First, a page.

KEIR RADNEDGE REPORTING: An astonishing hint at the mind-boggling sums creamed off by corrupt and greedy world football powerbrokers has been revealed by South American governing body CONMEBOL.

In May 2015 the United States Department of Justice revealed the extent of its pursuit of more than 40 powerbrokers including senior members of the executive committees of world federation FIFA, of CONMEBOL and of the central and north American body CONCACAF.

The total sum arising from the registered charges by FBI and IRS tax investigators was $200m. But that was a snapshot from only around the previous five years. The grand total of football larceny was obviously much larger.

Partners in crime: Leoz and Deluca

CONMEBOL has effectively confirmed this with an announcement that, with the agreement of the Swiss judicial authorities, it has reclaimed $37m from the Swiss bank accounts of just two men alone: Nicolas Leoz and Eduardo Deluca.

Paraguayan Leoz was president of CONMEBOL from 1986 to 2013 when he was also a member of FIFA’s governing  executive committee; Argentinian DeLuca was long-serving general secretary of CONMEBOL and was considered the right-hand man of Julio Grondona.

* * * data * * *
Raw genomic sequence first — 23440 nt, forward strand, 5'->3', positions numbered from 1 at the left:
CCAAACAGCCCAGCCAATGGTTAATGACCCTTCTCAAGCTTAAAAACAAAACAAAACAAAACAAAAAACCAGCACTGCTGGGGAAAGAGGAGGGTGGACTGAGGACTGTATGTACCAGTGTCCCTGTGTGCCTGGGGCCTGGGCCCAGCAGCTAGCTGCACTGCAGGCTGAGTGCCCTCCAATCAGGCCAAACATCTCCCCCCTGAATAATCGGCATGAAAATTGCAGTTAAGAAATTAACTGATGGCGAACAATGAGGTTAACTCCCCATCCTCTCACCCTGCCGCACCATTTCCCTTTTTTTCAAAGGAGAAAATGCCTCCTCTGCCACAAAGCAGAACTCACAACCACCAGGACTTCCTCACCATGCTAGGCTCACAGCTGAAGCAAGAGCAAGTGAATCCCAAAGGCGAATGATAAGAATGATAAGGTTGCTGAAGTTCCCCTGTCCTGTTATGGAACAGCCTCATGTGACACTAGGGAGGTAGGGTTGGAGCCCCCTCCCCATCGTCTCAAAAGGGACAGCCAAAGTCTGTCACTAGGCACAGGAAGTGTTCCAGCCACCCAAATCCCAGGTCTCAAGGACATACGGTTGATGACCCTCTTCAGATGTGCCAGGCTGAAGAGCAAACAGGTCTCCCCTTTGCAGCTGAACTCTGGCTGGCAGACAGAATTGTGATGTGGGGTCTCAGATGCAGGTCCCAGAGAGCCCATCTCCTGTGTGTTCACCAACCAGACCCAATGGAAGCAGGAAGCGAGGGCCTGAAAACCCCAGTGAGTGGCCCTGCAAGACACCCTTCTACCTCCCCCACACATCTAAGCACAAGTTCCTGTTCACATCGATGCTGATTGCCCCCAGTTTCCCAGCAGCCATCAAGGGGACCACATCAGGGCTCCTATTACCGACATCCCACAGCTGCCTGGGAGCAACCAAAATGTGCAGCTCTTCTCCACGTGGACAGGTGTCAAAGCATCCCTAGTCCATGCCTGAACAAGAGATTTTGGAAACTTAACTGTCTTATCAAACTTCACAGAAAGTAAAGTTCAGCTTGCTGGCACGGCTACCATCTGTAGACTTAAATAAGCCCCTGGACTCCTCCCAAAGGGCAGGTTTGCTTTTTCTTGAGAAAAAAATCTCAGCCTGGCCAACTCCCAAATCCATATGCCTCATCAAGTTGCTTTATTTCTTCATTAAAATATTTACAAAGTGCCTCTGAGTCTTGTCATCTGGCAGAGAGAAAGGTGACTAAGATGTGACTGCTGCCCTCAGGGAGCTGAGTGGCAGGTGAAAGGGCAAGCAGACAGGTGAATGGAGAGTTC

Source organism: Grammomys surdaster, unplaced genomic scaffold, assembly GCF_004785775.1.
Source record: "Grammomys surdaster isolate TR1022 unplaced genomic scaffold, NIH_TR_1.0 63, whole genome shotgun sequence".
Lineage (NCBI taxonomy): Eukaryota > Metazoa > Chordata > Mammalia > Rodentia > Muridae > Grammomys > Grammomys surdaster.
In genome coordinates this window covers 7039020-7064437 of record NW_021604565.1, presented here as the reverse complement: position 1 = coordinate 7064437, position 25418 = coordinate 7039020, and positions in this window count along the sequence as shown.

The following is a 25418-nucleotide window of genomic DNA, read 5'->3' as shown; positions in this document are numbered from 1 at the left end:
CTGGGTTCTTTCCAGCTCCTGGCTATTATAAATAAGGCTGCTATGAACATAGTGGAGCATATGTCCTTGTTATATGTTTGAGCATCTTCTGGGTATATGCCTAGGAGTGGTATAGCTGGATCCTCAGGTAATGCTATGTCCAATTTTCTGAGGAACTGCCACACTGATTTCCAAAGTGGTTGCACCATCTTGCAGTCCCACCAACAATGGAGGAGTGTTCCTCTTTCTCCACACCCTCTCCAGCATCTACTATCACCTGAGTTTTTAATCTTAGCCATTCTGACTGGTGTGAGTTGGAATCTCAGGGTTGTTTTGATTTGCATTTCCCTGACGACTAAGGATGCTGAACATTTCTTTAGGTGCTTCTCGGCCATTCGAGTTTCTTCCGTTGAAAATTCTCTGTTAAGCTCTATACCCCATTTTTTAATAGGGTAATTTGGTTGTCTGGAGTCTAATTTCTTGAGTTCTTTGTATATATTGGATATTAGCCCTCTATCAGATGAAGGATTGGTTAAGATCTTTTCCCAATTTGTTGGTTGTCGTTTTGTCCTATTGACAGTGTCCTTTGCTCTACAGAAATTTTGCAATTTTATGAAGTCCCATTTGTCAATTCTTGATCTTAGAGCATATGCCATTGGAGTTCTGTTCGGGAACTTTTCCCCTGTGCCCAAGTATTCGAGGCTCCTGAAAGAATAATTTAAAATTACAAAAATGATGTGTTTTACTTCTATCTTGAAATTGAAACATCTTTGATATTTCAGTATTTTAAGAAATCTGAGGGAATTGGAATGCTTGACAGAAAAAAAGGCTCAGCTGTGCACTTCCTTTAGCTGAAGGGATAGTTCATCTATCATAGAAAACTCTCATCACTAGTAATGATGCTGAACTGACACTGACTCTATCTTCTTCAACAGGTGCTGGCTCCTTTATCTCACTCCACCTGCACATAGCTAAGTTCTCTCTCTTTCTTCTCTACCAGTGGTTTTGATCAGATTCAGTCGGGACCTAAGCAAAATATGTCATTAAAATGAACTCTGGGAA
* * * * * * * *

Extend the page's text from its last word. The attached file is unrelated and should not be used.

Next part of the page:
The latter, who died in 2014, headed the Argentinian federation for 34 years and was FIFA’s senior vice-president and finance committee chair.

Extradition fights

Leoz died in 2019 while resisting a US extradition application; Argentinian courts refused extradition for Deluca on the grounds that he was under investigation on money-laundering and other charges. Both men were banned from football for life by FIFA.

CONMEBOL said: “More than CHF 36,600,000 (approximately $37m) is the amount recovered by CONMEBOL from personal accounts of Nicolás Leoz and Eduardo Deluca, who had irregularly diverted funds from the body. The Swiss Prosecutor’s Office accepted the claim.

“Monies returned to CONMEBOL – in Switzerland, Paraguay and the United States – to date amounts to more than $53.5m. In Paraguay, the sum returned by Leoz’s heirs added up to more than $16,05m; from the US came a further $550,000.”

CONMEBOL added: “This unprecedented achievement comes at an extremely opportune moment, taking into account the harsh effects of the pandemic and the unilateral termination of contracts for the transmission of competitions by Globo and DAZN in the important Brazilian market.”

More than half of the original 40-plus individuals charged have been handed short jail or time-served sentences. The extradition is still being sought of Jack Warner, a former FIFA vice-president from Trinidad & Tobago who was a long-serving and influential president of CONCACAF.

One of those still awaiting sentence is his successor, the Cayman Islands banker Jeff Webb.